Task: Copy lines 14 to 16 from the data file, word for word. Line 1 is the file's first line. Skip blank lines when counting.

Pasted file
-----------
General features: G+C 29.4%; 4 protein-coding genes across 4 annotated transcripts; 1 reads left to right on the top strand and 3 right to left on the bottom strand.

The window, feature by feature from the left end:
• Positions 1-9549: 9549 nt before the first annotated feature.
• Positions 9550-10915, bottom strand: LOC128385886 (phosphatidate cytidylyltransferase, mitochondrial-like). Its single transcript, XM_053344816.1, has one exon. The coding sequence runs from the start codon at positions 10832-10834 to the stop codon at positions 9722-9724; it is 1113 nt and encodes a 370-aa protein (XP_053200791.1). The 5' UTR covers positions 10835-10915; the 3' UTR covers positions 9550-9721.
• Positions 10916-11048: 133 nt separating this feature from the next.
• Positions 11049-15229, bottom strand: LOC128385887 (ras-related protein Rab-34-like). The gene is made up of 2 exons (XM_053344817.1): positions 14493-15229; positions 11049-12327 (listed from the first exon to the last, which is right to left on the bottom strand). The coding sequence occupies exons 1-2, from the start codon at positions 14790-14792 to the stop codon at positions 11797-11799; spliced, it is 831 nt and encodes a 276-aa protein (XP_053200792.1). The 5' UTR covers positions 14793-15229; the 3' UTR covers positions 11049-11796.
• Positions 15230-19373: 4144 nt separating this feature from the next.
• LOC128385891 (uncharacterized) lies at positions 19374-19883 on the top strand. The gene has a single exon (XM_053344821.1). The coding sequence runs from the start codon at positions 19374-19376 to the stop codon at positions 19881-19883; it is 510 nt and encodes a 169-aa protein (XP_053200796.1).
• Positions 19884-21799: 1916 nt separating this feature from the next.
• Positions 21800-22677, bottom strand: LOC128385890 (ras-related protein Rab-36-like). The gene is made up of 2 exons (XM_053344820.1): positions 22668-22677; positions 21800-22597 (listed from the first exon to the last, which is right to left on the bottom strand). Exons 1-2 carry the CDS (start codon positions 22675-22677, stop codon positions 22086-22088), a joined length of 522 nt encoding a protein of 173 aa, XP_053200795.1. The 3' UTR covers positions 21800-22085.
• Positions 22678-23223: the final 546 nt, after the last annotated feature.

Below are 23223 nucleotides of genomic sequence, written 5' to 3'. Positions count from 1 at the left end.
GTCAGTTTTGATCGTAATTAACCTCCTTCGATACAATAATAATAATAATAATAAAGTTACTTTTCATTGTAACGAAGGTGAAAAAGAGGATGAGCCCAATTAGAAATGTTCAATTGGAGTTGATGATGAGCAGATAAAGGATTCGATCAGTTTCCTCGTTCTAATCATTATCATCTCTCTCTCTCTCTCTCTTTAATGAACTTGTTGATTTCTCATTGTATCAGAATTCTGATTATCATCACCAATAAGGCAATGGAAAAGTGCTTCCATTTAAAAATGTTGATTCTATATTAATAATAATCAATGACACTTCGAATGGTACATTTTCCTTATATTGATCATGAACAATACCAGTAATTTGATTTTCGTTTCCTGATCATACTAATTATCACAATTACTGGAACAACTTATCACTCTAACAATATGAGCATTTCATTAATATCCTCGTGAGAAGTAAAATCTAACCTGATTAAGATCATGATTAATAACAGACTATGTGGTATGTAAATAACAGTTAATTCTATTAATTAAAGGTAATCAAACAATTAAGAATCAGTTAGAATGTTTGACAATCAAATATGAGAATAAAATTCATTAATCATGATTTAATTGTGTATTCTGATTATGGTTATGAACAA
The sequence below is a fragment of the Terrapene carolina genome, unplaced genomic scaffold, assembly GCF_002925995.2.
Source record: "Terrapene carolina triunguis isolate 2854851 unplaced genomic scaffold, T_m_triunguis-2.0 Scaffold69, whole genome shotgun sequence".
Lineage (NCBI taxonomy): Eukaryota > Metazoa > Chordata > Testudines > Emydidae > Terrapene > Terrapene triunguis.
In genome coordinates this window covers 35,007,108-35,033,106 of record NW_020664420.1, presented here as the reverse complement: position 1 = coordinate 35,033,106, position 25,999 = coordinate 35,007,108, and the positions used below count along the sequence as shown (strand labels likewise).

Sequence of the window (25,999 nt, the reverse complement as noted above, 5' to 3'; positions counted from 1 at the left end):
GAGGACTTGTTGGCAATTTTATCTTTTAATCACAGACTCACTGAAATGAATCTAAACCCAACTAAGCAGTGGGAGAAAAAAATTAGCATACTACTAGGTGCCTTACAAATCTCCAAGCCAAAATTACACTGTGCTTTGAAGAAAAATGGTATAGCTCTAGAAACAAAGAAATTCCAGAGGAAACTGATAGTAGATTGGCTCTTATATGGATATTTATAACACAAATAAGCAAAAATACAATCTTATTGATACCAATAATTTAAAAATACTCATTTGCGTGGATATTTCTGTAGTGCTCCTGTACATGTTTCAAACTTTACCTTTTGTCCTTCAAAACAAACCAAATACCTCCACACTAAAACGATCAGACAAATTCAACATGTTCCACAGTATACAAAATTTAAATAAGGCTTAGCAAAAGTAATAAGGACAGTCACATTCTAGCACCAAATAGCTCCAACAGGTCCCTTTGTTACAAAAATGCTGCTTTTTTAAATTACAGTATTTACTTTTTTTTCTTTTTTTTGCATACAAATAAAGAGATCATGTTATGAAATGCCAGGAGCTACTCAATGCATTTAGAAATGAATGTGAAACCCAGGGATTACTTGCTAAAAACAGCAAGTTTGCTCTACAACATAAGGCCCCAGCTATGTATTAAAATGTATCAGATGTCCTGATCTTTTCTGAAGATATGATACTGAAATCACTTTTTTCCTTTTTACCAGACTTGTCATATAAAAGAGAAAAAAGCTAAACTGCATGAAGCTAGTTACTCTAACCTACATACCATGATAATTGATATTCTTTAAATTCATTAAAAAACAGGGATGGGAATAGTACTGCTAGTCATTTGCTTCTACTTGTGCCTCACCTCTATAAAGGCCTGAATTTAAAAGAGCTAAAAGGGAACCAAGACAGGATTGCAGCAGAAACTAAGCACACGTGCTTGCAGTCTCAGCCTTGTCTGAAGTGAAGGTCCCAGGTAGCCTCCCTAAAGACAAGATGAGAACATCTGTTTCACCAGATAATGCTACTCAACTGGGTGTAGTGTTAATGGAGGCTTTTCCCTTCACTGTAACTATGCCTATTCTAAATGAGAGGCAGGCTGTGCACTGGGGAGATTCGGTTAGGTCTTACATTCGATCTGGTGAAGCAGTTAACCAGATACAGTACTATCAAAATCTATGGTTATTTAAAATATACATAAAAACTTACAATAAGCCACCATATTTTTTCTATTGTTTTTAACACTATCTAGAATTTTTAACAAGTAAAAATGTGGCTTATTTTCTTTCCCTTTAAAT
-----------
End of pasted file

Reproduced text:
The sequence below is a fragment of the Terrapene carolina genome, unplaced genomic scaffold, assembly GCF_002925995.2.
Source record: "Terrapene carolina triunguis isolate 2854851 unplaced genomic scaffold, T_m_triunguis-2.0 Scaffold69, whole genome shotgun sequence".
Lineage (NCBI taxonomy): Eukaryota > Metazoa > Chordata > Testudines > Emydidae > Terrapene > Terrapene triunguis.